Taecole studio owner prods tourney to open new category to women

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Taecole studio owner prods tourney to open new category to women
Maggie Messina, owner of Taecole Tae Kwon Do studio in Albertson and founder of Female Fighters Matter Too. (Courtesy of Maggie Messina)

Maggie Messina, 57, and her taekwondo students will make history this weekend at Ocean State Grand Nationals, where a team fighting category will be open to women for the first time after she demanded more equity.

The team fighting category is regularly open only to men.

“Up to seven men walked away with cash [at last year’s national tournament], and they didn’t have one for the women,”  the owner of Taecole Tae Kwon Do in Albertson and founder of Female Fighters Matter Too said. “So, I went up to the promoter and I said, ‘No. We can’t do this. Women have to have this next year.’”

What might sound like a rare moment of courage in a male-dominated field is a regular occurrence for Messina, a plucky 8th-degree black belt who came from poverty, began practicing taekwondo when she was 18 and reached such excellence that she received a Presidential Lifetime Achievement Award in 2022.

Messina worked tirelessly, often commuting into Manhattan at 6 a.m., then back to Albertson at 2 p.m., then back to Manhattan for a 9 p.m. client in order to survive when she first opened her studio.

From aging out of the foster system and living without a home at just 17 to running one of the few taekwondo studios left after the COVID-19 pandemic, Messina has dedicated her entire life to taekwondo – just to still be referred to as sir.

“There are still [taekwondo] schools where women are being addressed as sir. Absolutely. In America,” Messina said. “I decided that I’m not going to be called sir anymore, and … some people actually called me on it and said, ‘Why did you do that? It’s not supposed to be that way.’”

When potential clients email Messina, a good handful of them assume the studio master’s gender and start their emails with “Sir,” Messina said.

While gender discrimination in athletics is nothing new, it may be shocking to hear that such practices exist at taekwondo tournaments, like not having categories for women, or that Messina has faced multiple male martial artists who enter her studio and question her ability to run a business.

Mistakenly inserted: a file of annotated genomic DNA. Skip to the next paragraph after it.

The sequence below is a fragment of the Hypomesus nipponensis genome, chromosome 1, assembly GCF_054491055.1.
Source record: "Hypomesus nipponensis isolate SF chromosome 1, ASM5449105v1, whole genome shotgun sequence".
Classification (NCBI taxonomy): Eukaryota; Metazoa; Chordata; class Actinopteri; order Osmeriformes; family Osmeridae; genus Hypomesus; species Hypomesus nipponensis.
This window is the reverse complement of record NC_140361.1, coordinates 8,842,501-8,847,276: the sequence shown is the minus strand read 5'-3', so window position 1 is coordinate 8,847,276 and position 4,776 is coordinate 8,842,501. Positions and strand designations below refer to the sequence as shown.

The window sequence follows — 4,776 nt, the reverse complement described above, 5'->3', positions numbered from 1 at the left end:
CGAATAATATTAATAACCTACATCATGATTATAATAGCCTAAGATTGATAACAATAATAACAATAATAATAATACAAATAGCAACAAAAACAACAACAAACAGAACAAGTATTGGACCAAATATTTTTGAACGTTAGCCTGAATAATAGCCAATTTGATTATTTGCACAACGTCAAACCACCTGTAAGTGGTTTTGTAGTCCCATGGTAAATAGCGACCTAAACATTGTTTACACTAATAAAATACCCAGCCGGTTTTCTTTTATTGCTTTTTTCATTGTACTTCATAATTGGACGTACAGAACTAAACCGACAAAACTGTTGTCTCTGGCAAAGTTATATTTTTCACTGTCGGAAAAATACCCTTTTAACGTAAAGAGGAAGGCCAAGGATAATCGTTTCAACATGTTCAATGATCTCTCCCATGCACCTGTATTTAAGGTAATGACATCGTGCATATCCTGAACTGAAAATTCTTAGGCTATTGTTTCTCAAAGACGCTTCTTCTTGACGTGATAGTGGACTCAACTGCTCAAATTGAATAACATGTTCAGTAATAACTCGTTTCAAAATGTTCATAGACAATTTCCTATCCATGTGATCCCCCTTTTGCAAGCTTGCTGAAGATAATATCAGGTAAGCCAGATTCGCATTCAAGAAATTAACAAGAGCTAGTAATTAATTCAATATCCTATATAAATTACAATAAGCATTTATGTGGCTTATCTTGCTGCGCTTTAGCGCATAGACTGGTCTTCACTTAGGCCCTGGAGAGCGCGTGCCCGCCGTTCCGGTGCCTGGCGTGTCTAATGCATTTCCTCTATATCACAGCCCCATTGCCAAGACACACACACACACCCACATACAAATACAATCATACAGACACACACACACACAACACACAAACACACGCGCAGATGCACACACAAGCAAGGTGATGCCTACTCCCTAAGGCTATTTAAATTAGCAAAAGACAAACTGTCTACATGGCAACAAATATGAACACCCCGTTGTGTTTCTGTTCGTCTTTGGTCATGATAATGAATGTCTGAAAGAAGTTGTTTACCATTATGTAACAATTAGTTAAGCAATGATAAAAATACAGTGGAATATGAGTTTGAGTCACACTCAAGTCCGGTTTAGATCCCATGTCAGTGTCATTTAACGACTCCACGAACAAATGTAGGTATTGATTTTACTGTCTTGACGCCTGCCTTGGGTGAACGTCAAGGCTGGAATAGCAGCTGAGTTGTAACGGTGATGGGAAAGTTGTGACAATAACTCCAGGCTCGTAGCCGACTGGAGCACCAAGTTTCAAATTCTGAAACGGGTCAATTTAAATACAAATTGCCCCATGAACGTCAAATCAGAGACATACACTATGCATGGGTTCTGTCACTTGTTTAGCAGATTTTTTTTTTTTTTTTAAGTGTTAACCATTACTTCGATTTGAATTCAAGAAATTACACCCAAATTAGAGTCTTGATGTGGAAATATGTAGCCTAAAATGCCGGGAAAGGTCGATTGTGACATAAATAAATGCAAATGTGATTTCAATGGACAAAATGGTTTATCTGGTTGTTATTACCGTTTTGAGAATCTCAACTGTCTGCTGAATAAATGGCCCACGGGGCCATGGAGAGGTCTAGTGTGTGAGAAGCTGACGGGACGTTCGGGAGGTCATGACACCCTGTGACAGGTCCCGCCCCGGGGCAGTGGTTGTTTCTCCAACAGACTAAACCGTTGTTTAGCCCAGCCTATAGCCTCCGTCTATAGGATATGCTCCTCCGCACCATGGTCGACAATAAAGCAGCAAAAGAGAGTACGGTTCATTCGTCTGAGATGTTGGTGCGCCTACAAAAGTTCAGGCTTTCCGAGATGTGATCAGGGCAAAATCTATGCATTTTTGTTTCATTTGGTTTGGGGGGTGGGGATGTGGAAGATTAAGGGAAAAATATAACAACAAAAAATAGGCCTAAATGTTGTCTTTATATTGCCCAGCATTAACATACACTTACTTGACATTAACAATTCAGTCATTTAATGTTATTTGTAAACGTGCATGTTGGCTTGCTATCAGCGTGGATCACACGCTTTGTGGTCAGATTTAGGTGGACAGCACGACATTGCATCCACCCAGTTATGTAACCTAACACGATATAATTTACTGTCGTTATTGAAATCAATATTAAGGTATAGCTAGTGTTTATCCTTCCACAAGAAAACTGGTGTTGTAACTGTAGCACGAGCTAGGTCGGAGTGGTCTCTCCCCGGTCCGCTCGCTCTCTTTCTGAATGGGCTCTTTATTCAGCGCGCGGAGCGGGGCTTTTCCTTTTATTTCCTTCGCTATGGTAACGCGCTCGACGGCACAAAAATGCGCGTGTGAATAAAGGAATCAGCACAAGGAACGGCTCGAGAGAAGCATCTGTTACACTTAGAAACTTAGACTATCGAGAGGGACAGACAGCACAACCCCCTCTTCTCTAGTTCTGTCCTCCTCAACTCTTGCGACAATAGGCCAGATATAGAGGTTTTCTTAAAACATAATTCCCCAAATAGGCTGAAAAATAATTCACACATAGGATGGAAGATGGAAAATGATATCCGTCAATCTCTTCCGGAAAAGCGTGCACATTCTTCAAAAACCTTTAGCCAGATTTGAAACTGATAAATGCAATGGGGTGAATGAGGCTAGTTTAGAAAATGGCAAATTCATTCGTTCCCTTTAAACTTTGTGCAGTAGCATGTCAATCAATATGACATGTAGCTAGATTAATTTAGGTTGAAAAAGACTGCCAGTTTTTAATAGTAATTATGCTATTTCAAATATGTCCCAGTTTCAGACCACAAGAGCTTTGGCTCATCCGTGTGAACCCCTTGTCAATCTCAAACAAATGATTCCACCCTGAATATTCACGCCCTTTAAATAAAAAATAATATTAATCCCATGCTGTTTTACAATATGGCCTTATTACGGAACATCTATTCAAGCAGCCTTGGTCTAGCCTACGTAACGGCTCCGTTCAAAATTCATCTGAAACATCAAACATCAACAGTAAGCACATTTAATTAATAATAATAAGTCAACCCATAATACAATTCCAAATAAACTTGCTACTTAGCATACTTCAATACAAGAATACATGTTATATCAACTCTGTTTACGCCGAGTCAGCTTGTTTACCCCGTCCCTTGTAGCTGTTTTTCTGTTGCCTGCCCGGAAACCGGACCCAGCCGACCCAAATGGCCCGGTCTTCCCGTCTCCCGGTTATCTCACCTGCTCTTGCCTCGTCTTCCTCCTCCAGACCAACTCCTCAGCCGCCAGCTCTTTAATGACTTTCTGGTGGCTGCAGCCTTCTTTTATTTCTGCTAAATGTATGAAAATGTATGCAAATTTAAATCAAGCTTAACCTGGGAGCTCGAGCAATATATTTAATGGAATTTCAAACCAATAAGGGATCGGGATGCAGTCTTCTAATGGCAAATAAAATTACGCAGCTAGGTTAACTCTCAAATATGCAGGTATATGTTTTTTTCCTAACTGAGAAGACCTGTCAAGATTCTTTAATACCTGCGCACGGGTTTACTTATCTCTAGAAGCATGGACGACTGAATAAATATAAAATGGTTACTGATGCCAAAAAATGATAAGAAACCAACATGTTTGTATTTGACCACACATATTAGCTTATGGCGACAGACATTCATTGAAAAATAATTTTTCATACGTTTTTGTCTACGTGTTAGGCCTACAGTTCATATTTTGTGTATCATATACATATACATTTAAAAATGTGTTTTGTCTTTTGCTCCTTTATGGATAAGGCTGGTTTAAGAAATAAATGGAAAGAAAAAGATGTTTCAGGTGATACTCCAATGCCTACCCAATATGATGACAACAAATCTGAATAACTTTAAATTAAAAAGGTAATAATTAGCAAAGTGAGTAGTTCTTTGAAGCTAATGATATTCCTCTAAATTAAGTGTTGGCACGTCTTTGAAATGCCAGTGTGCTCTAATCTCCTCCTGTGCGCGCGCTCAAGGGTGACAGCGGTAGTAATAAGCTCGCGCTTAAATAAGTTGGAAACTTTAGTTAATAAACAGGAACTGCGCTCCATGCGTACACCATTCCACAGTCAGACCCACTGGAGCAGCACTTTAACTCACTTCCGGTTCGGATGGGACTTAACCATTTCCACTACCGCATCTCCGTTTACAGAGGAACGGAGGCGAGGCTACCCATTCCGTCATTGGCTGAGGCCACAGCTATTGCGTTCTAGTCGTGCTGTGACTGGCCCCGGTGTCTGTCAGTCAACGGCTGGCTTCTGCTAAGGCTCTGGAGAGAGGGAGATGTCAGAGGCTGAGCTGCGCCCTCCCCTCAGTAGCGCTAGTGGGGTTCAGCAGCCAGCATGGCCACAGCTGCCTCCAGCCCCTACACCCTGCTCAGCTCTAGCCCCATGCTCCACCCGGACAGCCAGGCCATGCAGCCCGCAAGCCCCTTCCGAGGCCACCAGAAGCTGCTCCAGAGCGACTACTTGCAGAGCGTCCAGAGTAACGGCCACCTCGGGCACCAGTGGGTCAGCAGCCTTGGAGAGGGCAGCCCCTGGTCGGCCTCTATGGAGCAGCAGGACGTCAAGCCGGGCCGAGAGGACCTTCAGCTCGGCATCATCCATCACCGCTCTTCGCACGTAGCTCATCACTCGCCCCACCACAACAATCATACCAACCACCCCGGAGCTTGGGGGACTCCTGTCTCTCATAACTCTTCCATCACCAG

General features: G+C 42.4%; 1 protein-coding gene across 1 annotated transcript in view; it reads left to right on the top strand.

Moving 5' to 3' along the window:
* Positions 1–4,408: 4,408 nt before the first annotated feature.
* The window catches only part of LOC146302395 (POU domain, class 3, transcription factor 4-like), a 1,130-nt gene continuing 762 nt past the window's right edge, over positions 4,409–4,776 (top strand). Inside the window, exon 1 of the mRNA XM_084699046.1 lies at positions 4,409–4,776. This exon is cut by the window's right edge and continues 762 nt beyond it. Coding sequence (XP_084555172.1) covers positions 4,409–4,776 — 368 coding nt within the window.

But as Messina explained, changing taekwondo practices would mean pushing back against decades and decades of tradition.

“It’s still predominately a male world,” Messina said. “You know taekwondo is from Korea, and so you’re talking about a whole culture. Changing a whole culture.”

It is easy to imagine why Messina founded Female Fighters Matter Too, a movement focused on creating opportunities for female athletes after years of enduring gender inequalities at taekwondo tournaments in the 1980s.

“The training is eight to 10, 11 hours a day, and you bring yourself to a physical place where you throw up, you replenish and continue. And that’s what it takes to be a champion,” Messina said. “We don’t do it any different than the male does it. We don’t pay any less money. It costs the same. We bleed the same. We do everything the same.”

And yet at some tournaments, women participants cannot compete on the stage. At some tournaments, there is no women’s division. Messina recalled being told at one tournament without a women’s division that she should just enter the juniors' division and compete against the children. “It was such a kick in the face,” Messina said.

And at many of the tournaments Messina attends, the cash prize for female competitors is much less than male competitors, despite all participants paying the same entry fee.

At one world kickboxing commission in particular, Messina realized the women’s prizes were just a fraction of the men’s.

“I was like, somebody’s gotta do something,” Messina said. “And I was waiting for the change. It didn’t happen, so I did it myself.”

While Female Fighters Matter Too accepts donations, Messina is still funding the difference between male and female cash prizes out of her own pocket.

Messina is a fighter in every sense of the word, pushing to keep her business alive after signing the lease on her first Albertson studio the day after 9/11, then facing the 2008 financial crisis and the COVID-19 pandemic years later.

And when it comes to survival, Taecole studio is an outlier in the industry, as Messina said 60% of martial arts schools in New York have closed since the pandemic.

It seems taekwondo instilled the same benefits upon Messina that she says she teaches her students.

Taekwondo givesd students “a self-belief that they can do anything as long as they work hard,” Messina said. “We just have to find our way and find our ‘how’ and make it happen and not take failure as an option.”

Her studio accepts new students year-round and her new memoir, “Tattered Laces,” will be available on Amazon this Mother’s Day, May 12.

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